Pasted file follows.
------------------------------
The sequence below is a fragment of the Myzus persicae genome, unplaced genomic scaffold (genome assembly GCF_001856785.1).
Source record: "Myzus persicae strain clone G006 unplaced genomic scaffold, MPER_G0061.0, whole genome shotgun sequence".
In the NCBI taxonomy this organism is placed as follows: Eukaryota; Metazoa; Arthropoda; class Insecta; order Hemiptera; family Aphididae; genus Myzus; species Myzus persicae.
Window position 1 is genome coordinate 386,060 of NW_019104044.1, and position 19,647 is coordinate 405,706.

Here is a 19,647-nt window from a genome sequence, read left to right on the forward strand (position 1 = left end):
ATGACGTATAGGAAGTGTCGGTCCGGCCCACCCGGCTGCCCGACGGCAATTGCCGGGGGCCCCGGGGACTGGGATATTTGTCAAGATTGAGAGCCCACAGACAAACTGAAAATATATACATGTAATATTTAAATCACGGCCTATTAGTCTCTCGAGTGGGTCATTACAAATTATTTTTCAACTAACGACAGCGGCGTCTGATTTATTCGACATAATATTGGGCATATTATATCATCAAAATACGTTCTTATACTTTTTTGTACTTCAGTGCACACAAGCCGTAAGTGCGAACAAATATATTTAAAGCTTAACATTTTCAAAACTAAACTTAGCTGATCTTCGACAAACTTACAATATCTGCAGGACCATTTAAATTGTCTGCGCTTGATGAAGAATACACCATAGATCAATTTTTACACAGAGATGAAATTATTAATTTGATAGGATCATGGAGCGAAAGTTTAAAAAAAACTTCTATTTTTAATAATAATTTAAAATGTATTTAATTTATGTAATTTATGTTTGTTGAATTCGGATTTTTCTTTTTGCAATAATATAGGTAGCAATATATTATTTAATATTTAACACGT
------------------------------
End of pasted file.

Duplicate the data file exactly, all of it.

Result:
The sequence below is a fragment of the Myzus persicae genome, unplaced genomic scaffold (genome assembly GCF_001856785.1).
Source record: "Myzus persicae strain clone G006 unplaced genomic scaffold, MPER_G0061.0, whole genome shotgun sequence".
In the NCBI taxonomy this organism is placed as follows: Eukaryota; Metazoa; Arthropoda; class Insecta; order Hemiptera; family Aphididae; genus Myzus; species Myzus persicae.
Window position 1 is genome coordinate 386,060 of NW_019104044.1, and position 19,647 is coordinate 405,706.

Here is a 19,647-nt window from a genome sequence, read left to right on the forward strand (position 1 = left end):
ATGACGTATAGGAAGTGTCGGTCCGGCCCACCCGGCTGCCCGACGGCAATTGCCGGGGGCCCCGGGGACTGGGATATTTGTCAAGATTGAGAGCCCACAGACAAACTGAAAATATATACATGTAATATTTAAATCACGGCCTATTAGTCTCTCGAGTGGGTCATTACAAATTATTTTTCAACTAACGACAGCGGCGTCTGATTTATTCGACATAATATTGGGCATATTATATCATCAAAATACGTTCTTATACTTTTTTGTACTTCAGTGCACACAAGCCGTAAGTGCGAACAAATATATTTAAAGCTTAACATTTTCAAAACTAAACTTAGCTGATCTTCGACAAACTTACAATATCTGCAGGACCATTTAAATTGTCTGCGCTTGATGAAGAATACACCATAGATCAATTTTTACACAGAGATGAAATTATTAATTTGATAGGATCATGGAGCGAAAGTTTAAAAAAAACTTCTATTTTTAATAATAATTTAAAATGTATTTAATTTATGTAATTTATGTTTGTTGAATTCGGATTTTTCTTTTTGCAATAATATAGGTAGCAATATATTATTTAATATTTAACACGT